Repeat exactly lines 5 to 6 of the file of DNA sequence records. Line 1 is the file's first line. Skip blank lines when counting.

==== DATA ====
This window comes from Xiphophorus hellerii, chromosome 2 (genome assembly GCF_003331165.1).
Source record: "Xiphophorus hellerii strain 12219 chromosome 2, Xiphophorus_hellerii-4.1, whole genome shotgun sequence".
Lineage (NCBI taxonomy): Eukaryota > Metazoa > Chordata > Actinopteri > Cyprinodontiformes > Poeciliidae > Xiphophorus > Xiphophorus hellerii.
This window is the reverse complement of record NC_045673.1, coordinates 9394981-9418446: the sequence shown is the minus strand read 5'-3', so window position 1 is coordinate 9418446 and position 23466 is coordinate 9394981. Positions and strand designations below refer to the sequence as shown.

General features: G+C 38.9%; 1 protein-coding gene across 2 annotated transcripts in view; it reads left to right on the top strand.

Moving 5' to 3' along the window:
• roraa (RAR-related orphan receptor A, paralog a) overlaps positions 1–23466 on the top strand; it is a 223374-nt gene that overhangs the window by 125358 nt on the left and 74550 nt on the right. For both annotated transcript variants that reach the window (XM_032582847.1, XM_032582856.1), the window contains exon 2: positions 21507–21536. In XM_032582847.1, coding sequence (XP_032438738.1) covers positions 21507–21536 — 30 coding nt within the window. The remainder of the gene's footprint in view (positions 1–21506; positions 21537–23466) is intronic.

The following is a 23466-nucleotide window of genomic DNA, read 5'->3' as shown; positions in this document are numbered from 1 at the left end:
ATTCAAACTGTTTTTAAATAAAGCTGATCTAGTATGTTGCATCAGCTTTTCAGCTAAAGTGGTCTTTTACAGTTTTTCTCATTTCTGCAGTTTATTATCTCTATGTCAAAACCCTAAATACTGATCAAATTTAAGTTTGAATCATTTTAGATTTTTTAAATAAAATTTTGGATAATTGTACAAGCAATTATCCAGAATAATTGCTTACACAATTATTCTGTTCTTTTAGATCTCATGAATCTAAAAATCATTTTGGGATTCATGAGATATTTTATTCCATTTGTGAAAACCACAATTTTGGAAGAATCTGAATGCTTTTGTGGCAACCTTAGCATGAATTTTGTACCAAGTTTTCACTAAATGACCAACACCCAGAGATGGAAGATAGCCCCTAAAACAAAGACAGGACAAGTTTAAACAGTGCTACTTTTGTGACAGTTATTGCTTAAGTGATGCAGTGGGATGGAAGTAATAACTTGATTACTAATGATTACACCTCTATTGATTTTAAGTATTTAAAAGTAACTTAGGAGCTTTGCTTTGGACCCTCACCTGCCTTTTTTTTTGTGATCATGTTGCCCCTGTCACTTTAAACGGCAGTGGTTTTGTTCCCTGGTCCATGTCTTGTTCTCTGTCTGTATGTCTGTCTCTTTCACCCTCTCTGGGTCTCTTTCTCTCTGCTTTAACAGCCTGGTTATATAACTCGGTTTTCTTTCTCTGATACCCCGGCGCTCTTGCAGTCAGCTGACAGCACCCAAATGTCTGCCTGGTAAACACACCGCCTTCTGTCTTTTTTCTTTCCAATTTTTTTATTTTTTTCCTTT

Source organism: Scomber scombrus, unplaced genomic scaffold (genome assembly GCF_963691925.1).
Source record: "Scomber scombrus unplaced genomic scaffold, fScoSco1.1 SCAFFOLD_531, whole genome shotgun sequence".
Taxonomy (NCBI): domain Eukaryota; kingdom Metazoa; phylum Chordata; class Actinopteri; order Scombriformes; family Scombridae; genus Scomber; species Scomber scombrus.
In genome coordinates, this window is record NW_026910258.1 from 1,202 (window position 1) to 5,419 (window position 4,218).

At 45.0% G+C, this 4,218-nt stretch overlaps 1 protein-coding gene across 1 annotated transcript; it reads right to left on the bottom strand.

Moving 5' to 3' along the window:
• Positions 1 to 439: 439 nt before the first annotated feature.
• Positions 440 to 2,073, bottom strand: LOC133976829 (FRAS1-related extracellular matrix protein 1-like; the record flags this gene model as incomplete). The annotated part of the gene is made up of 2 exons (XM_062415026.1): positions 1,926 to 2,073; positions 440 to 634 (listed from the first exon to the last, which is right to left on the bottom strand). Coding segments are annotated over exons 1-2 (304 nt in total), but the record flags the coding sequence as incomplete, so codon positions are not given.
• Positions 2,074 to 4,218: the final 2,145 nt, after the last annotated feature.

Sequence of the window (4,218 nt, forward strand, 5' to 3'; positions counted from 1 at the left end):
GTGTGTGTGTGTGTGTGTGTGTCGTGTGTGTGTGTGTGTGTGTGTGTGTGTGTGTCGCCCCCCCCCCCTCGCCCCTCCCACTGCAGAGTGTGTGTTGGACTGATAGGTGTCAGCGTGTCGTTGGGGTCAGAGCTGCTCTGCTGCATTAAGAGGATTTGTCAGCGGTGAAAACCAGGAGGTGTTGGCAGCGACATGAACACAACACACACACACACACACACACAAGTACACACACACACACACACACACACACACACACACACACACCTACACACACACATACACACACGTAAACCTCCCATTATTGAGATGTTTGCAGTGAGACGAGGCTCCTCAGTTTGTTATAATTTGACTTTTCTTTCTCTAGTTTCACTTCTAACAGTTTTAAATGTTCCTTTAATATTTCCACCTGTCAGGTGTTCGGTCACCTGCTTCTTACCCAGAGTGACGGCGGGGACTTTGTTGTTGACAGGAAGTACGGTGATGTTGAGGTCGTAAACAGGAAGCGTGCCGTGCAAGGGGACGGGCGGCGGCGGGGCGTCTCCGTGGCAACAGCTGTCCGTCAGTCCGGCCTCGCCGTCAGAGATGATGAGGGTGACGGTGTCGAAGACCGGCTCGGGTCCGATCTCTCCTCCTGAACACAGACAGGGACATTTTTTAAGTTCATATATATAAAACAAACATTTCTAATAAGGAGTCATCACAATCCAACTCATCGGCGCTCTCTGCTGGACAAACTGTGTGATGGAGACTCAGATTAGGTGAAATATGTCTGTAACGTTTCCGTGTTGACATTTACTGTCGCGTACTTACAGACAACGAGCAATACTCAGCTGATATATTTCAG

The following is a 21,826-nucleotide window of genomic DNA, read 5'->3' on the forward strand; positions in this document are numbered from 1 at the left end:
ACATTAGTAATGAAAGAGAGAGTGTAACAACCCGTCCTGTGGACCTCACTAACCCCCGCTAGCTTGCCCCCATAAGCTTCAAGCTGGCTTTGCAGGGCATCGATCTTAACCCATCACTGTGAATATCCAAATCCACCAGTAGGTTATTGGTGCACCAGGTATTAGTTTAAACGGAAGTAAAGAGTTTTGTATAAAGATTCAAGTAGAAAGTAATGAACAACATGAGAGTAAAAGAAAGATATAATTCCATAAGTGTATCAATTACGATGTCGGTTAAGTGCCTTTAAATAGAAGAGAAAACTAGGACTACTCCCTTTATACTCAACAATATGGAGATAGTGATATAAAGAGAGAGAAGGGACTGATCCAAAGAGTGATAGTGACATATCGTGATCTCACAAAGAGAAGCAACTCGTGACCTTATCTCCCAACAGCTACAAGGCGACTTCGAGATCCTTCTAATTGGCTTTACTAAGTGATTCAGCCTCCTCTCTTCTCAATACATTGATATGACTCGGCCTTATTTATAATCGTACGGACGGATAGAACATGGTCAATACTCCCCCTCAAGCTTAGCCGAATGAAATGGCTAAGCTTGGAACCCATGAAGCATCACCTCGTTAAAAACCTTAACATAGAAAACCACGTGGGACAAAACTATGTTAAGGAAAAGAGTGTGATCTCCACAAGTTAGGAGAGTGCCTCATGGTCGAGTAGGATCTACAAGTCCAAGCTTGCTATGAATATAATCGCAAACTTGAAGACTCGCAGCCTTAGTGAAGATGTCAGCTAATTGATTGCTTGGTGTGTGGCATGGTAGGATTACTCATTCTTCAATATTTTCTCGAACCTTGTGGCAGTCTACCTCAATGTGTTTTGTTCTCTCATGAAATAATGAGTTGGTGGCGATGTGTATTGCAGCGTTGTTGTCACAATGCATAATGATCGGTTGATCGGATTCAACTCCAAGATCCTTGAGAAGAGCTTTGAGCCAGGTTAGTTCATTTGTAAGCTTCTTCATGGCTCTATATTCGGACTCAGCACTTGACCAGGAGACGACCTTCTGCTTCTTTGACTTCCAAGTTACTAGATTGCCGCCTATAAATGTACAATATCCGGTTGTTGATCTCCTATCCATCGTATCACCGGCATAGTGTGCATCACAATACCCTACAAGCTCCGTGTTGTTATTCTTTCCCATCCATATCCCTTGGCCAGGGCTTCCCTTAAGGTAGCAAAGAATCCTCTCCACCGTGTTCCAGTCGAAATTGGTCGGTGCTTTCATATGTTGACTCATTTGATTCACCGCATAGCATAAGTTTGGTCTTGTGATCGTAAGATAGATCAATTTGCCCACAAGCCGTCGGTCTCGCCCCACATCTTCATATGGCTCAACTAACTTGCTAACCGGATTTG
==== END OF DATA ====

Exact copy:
General features: G+C 38.9%; 1 protein-coding gene across 2 annotated transcripts in view; it reads left to right on the top strand.

Moving 5' to 3' along the window: